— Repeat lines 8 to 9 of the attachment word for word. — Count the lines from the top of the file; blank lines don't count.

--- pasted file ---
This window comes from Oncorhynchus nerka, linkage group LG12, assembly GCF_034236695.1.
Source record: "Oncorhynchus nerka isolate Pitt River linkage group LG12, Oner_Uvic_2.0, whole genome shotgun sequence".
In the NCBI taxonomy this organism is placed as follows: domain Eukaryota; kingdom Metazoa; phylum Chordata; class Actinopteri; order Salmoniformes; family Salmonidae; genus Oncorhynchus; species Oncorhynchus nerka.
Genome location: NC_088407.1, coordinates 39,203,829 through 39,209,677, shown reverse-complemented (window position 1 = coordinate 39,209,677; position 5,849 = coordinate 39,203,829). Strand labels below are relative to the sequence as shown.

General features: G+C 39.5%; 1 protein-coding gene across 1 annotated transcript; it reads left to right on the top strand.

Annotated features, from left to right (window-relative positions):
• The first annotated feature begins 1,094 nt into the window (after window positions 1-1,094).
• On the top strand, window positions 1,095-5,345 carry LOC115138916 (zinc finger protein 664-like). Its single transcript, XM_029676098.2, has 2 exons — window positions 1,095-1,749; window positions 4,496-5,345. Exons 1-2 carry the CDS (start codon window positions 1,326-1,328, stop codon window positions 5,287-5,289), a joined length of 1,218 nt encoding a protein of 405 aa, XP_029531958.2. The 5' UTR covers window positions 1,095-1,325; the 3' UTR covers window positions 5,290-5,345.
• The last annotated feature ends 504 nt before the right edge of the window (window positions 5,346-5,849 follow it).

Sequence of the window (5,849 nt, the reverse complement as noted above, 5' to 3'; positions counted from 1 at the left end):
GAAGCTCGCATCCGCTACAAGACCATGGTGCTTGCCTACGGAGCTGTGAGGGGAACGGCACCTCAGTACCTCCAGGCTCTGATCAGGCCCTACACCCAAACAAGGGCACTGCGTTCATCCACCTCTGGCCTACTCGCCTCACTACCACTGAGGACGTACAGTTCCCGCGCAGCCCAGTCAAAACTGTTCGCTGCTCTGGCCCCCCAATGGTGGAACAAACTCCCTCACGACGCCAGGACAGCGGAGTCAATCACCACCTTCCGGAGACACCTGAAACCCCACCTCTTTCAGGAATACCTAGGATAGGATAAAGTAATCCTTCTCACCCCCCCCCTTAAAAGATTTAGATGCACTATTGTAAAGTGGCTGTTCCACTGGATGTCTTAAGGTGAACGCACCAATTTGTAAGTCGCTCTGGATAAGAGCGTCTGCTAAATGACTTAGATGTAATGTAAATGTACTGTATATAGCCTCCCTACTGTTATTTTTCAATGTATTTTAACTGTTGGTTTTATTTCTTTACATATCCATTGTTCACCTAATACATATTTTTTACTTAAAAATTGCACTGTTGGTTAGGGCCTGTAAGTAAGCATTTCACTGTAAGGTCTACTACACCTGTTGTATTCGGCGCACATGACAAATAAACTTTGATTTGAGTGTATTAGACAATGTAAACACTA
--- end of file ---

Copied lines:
• On the top strand, window positions 1,095-5,345 carry LOC115138916 (zinc finger protein 664-like). Its single transcript, XM_029676098.2, has 2 exons — window positions 1,095-1,749; window positions 4,496-5,345. Exons 1-2 carry the CDS (start codon window positions 1,326-1,328, stop codon window positions 5,287-5,289), a joined length of 1,218 nt encoding a protein of 405 aa, XP_029531958.2. The 5' UTR covers window positions 1,095-1,325; the 3' UTR covers window positions 5,290-5,345.
• The last annotated feature ends 504 nt before the right edge of the window (window positions 5,346-5,849 follow it).